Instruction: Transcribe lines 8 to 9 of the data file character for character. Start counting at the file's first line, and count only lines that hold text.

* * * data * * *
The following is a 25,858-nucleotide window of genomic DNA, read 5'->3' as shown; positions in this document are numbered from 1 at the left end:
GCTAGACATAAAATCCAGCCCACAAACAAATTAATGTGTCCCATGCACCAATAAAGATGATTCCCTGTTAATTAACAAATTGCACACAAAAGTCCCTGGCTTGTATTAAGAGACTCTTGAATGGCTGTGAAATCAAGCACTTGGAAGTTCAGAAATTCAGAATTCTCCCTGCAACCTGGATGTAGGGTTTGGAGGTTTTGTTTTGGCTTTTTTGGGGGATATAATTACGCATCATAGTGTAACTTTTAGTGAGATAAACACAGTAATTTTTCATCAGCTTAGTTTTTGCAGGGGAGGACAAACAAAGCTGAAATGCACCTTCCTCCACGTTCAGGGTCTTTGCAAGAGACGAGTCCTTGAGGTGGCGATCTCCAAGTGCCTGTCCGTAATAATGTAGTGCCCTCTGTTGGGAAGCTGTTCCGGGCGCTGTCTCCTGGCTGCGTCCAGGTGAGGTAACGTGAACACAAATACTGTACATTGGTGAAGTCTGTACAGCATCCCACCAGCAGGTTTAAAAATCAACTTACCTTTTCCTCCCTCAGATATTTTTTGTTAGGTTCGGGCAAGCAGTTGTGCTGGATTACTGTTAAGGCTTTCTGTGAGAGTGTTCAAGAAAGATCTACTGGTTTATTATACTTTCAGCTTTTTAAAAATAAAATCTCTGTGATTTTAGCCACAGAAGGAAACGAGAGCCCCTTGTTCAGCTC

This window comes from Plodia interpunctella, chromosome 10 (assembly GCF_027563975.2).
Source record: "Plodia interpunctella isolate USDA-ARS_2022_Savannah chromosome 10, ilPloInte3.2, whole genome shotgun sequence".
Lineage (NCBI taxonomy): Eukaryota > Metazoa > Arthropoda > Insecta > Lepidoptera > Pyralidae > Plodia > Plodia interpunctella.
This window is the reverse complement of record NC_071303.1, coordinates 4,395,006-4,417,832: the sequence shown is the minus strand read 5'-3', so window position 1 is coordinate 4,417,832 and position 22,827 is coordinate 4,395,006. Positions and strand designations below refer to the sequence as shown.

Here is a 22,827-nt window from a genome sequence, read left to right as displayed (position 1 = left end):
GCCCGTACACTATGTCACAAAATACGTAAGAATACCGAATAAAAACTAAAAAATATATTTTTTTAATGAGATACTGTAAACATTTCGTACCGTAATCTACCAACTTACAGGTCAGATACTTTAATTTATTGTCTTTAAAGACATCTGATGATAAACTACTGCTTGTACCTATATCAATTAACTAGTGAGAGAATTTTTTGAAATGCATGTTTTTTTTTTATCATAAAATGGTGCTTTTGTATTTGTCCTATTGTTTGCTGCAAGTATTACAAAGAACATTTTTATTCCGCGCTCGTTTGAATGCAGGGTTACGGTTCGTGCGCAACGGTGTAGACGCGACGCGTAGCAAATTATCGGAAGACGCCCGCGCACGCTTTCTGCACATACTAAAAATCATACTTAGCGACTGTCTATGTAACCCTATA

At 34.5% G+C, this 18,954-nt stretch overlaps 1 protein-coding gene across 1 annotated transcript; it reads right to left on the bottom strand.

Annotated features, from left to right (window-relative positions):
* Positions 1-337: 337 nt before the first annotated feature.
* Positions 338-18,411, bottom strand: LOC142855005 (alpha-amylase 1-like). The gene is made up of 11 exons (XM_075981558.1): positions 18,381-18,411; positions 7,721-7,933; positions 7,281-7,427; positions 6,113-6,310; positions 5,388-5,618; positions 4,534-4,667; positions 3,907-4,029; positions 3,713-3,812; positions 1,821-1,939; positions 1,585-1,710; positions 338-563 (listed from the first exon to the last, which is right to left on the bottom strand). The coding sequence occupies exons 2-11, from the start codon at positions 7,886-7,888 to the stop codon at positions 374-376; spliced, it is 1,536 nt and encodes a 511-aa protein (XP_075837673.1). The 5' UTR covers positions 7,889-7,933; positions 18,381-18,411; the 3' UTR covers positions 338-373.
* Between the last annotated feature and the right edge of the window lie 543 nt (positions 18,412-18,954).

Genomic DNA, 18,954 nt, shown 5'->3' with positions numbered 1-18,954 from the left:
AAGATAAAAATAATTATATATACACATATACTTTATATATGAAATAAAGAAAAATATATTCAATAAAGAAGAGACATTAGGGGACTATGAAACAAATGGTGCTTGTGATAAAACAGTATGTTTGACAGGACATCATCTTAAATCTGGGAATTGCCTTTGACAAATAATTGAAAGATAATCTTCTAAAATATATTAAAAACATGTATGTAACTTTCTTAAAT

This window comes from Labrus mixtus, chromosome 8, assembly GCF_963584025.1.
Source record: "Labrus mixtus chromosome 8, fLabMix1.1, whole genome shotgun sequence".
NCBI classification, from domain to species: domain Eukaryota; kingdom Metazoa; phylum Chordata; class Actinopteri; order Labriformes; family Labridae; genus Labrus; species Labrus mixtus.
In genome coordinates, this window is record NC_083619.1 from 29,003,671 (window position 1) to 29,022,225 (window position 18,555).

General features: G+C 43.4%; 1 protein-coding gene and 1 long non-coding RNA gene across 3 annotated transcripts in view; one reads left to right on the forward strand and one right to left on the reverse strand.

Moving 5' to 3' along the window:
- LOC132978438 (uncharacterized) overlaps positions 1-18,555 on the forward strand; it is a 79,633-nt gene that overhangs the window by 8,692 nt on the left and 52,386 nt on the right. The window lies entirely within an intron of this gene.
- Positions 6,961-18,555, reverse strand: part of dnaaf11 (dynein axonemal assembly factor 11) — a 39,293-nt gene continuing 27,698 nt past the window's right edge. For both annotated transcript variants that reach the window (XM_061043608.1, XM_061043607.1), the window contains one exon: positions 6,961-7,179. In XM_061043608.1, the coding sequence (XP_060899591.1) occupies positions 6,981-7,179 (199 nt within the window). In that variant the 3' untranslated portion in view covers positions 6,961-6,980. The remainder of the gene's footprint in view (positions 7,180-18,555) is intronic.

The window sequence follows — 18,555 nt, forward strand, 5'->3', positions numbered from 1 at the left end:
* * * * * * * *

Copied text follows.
GCCCGTACACTATGTCACAAAATACGTAAGAATACCGAATAAAAACTAAAAAATATATTTTTTTAATGAGATACTGTAAACATTTCGTACCGTAATCTACCAACTTACAGGTCAGATACTTTAATTTATTGTCTTTAAAGACATCTGATGATAAACTACTGCTTGTACCTATATCAATTAACTAGTGAGAGAATTTTTTGAAATGCATGTTTTTTTTTTATCATAAAATGGTGCTTTTGTATTTGTCCTATTGTTTGCTGCAAGTATTACAAAGAACATTTTTATTCCGCGCTCGTTTGAATGCAGGGTTACGGTTCGTGCGCAACGGTGTAGACGCGACGCGTAGCAAATTATCGGAAGACGCCCGCGCACGCTTTCTGCACATACTAAAAATCATACTTAGCGACTGTCTATGTAACCCTATA

At 34.5% G+C, this 18,954-nt stretch overlaps 1 protein-coding gene across 1 annotated transcript; it reads right to left on the bottom strand.